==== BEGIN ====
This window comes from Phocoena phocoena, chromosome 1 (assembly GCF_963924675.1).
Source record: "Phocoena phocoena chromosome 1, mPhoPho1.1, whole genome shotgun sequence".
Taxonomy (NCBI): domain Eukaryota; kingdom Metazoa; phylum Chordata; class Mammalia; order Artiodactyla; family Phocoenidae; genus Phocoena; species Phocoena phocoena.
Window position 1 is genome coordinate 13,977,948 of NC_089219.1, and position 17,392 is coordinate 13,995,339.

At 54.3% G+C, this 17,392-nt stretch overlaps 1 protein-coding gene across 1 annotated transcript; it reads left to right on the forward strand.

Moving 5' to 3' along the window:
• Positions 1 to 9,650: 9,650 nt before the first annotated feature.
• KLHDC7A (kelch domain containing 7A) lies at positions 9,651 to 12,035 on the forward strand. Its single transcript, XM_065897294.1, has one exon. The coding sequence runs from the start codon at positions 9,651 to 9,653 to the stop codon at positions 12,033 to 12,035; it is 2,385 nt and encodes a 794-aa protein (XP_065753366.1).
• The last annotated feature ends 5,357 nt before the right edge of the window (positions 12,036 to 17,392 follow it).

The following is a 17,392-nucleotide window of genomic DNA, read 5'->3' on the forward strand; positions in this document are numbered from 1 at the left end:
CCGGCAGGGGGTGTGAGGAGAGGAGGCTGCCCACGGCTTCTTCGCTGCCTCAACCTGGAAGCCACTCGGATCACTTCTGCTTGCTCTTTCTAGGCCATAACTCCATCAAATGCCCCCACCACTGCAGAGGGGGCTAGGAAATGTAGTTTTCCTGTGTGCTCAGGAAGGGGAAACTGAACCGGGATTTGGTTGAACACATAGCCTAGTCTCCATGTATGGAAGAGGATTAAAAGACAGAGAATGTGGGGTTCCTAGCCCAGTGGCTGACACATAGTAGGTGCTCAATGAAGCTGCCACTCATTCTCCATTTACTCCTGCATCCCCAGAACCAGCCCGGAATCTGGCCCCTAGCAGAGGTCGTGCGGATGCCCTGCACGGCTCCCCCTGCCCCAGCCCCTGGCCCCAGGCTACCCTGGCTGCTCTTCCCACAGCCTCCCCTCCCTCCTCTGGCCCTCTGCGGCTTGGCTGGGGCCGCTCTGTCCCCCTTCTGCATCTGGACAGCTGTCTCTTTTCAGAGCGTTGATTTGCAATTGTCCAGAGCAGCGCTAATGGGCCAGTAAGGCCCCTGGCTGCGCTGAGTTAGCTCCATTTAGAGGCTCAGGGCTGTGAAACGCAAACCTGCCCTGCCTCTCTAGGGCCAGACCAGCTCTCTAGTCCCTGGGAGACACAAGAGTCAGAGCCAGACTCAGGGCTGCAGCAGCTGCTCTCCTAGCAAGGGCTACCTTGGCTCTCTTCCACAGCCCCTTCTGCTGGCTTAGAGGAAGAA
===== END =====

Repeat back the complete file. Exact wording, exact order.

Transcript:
This window comes from Phocoena phocoena, chromosome 1 (assembly GCF_963924675.1).
Source record: "Phocoena phocoena chromosome 1, mPhoPho1.1, whole genome shotgun sequence".
Taxonomy (NCBI): domain Eukaryota; kingdom Metazoa; phylum Chordata; class Mammalia; order Artiodactyla; family Phocoenidae; genus Phocoena; species Phocoena phocoena.
Window position 1 is genome coordinate 13,977,948 of NC_089219.1, and position 17,392 is coordinate 13,995,339.

At 54.3% G+C, this 17,392-nt stretch overlaps 1 protein-coding gene across 1 annotated transcript; it reads left to right on the forward strand.

Moving 5' to 3' along the window:
• Positions 1 to 9,650: 9,650 nt before the first annotated feature.
• KLHDC7A (kelch domain containing 7A) lies at positions 9,651 to 12,035 on the forward strand. Its single transcript, XM_065897294.1, has one exon. The coding sequence runs from the start codon at positions 9,651 to 9,653 to the stop codon at positions 12,033 to 12,035; it is 2,385 nt and encodes a 794-aa protein (XP_065753366.1).
• The last annotated feature ends 5,357 nt before the right edge of the window (positions 12,036 to 17,392 follow it).

The following is a 17,392-nucleotide window of genomic DNA, read 5'->3' on the forward strand; positions in this document are numbered from 1 at the left end:
CCGGCAGGGGGTGTGAGGAGAGGAGGCTGCCCACGGCTTCTTCGCTGCCTCAACCTGGAAGCCACTCGGATCACTTCTGCTTGCTCTTTCTAGGCCATAACTCCATCAAATGCCCCCACCACTGCAGAGGGGGCTAGGAAATGTAGTTTTCCTGTGTGCTCAGGAAGGGGAAACTGAACCGGGATTTGGTTGAACACATAGCCTAGTCTCCATGTATGGAAGAGGATTAAAAGACAGAGAATGTGGGGTTCCTAGCCCAGTGGCTGACACATAGTAGGTGCTCAATGAAGCTGCCACTCATTCTCCATTTACTCCTGCATCCCCAGAACCAGCCCGGAATCTGGCCCCTAGCAGAGGTCGTGCGGATGCCCTGCACGGCTCCCCCTGCCCCAGCCCCTGGCCCCAGGCTACCCTGGCTGCTCTTCCCACAGCCTCCCCTCCCTCCTCTGGCCCTCTGCGGCTTGGCTGGGGCCGCTCTGTCCCCCTTCTGCATCTGGACAGCTGTCTCTTTTCAGAGCGTTGATTTGCAATTGTCCAGAGCAGCGCTAATGGGCCAGTAAGGCCCCTGGCTGCGCTGAGTTAGCTCCATTTAGAGGCTCAGGGCTGTGAAACGCAAACCTGCCCTGCCTCTCTAGGGCCAGACCAGCTCTCTAGTCCCTGGGAGACACAAGAGTCAGAGCCAGACTCAGGGCTGCAGCAGCTGCTCTCCTAGCAAGGGCTACCTTGGCTCTCTTCCACAGCCCCTTCTGCTGGCTTAGAGGAAGAA